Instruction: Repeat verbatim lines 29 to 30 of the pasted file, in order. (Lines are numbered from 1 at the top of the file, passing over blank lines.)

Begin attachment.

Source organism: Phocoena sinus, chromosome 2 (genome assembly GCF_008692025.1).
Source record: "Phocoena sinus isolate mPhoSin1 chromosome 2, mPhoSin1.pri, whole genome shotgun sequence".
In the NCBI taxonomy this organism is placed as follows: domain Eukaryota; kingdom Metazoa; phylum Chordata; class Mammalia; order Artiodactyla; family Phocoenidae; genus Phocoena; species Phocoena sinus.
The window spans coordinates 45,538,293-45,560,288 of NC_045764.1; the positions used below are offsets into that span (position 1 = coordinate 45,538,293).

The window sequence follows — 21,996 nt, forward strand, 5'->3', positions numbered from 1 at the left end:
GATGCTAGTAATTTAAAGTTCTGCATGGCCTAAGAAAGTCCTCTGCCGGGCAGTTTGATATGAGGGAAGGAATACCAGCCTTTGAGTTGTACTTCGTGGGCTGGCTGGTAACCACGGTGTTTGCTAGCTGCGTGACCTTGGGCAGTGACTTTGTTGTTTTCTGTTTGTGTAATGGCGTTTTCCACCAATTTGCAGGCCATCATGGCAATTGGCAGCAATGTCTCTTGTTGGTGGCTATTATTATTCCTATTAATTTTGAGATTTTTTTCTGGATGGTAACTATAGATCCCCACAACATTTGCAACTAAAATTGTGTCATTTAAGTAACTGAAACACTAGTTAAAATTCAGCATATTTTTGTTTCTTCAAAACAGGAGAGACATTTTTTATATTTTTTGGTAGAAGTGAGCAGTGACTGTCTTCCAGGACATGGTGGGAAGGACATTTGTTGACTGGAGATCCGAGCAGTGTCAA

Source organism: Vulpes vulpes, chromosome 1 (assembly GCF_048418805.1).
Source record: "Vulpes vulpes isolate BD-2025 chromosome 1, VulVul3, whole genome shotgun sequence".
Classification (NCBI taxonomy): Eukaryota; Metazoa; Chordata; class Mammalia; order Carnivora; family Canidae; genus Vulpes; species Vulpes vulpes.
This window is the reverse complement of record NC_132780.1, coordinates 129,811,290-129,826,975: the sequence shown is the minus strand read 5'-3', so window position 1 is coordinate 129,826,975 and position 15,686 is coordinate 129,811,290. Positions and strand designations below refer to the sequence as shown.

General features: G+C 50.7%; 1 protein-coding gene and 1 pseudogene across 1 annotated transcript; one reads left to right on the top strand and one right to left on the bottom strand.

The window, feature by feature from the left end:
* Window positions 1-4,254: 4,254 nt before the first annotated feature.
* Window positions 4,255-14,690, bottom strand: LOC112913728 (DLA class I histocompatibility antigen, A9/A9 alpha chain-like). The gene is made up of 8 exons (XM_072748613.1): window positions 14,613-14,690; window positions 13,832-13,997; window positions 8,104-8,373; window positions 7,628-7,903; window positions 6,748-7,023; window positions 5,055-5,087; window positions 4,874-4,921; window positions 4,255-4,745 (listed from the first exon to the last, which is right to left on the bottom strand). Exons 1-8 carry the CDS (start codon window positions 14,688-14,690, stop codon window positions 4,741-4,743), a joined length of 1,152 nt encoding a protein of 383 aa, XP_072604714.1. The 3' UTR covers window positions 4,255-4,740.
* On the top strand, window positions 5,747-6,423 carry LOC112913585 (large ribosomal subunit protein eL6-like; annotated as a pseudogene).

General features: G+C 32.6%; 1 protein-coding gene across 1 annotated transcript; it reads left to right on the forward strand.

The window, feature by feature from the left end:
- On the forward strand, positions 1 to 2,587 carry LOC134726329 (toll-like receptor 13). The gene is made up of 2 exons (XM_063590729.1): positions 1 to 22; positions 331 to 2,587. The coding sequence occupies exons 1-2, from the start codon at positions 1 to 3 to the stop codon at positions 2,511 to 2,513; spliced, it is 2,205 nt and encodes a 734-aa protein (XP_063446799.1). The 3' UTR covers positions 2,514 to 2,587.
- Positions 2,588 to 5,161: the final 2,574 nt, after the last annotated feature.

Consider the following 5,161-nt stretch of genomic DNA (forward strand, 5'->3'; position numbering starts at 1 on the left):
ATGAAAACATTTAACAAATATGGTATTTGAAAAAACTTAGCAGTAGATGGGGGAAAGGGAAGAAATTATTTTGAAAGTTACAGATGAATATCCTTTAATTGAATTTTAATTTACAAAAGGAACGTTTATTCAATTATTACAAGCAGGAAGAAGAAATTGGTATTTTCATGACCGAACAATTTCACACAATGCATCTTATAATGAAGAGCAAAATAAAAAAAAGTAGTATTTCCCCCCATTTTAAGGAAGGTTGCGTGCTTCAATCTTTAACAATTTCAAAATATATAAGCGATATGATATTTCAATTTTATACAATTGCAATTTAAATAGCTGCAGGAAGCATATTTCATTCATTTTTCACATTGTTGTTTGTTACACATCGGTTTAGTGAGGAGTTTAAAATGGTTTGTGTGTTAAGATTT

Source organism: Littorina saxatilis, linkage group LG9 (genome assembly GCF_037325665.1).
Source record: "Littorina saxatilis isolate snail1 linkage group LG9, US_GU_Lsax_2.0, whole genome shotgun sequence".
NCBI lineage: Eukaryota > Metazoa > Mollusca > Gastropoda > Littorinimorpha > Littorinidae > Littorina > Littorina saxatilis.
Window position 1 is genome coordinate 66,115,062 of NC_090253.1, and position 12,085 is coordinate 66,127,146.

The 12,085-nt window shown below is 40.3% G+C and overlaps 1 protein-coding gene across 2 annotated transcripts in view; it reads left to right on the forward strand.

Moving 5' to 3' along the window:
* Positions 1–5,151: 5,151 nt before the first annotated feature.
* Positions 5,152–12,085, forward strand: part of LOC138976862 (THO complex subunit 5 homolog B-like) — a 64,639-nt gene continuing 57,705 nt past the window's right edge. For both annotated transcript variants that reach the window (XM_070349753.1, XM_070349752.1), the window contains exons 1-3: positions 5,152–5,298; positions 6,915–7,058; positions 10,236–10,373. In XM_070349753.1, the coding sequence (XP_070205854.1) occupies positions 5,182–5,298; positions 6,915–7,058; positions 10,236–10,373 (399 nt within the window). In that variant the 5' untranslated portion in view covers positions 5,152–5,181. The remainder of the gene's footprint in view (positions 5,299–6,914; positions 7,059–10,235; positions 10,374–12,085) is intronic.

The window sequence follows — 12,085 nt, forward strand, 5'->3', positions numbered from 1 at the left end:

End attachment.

* Positions 5,152–12,085, forward strand: part of LOC138976862 (THO complex subunit 5 homolog B-like) — a 64,639-nt gene continuing 57,705 nt past the window's right edge. For both annotated transcript variants that reach the window (XM_070349753.1, XM_070349752.1), the window contains exons 1-3: positions 5,152–5,298; positions 6,915–7,058; positions 10,236–10,373. In XM_070349753.1, the coding sequence (XP_070205854.1) occupies positions 5,182–5,298; positions 6,915–7,058; positions 10,236–10,373 (399 nt within the window). In that variant the 5' untranslated portion in view covers positions 5,152–5,181. The remainder of the gene's footprint in view (positions 5,299–6,914; positions 7,059–10,235; positions 10,374–12,085) is intronic.

The window sequence follows — 12,085 nt, forward strand, 5'->3', positions numbered from 1 at the left end: